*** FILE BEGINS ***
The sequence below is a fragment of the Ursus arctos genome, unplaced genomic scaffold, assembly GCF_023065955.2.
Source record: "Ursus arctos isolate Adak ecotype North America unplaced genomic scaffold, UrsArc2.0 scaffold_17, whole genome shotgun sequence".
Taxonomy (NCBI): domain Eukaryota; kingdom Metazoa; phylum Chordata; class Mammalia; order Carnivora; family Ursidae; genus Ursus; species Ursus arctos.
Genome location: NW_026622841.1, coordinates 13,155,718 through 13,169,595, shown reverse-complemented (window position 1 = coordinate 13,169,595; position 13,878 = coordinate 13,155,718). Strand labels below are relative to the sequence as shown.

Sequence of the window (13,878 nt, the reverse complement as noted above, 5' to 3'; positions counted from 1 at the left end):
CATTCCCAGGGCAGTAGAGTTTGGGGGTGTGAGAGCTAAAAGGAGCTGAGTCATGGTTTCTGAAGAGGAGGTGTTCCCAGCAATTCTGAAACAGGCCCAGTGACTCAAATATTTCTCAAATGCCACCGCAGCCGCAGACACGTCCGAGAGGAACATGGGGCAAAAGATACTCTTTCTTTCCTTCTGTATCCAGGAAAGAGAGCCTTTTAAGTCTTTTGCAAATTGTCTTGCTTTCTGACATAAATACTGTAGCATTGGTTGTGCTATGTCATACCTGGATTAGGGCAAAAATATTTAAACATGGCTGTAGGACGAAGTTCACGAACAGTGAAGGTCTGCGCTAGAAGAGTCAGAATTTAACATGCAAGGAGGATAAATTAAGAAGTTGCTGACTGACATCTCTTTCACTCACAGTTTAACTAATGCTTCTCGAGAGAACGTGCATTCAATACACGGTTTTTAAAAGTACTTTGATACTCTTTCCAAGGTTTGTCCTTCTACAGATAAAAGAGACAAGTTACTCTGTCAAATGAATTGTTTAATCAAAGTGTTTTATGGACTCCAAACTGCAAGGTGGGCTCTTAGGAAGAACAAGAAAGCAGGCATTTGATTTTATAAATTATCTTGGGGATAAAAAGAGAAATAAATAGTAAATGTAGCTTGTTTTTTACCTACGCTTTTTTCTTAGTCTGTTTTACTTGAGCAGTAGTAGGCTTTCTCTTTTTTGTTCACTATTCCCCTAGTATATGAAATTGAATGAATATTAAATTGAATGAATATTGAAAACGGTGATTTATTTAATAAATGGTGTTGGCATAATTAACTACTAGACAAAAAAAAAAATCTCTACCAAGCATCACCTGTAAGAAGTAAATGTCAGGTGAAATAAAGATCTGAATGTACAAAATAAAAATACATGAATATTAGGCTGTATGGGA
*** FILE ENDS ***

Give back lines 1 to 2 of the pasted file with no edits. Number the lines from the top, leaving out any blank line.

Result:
The sequence below is a fragment of the Ursus arctos genome, unplaced genomic scaffold, assembly GCF_023065955.2.
Source record: "Ursus arctos isolate Adak ecotype North America unplaced genomic scaffold, UrsArc2.0 scaffold_17, whole genome shotgun sequence".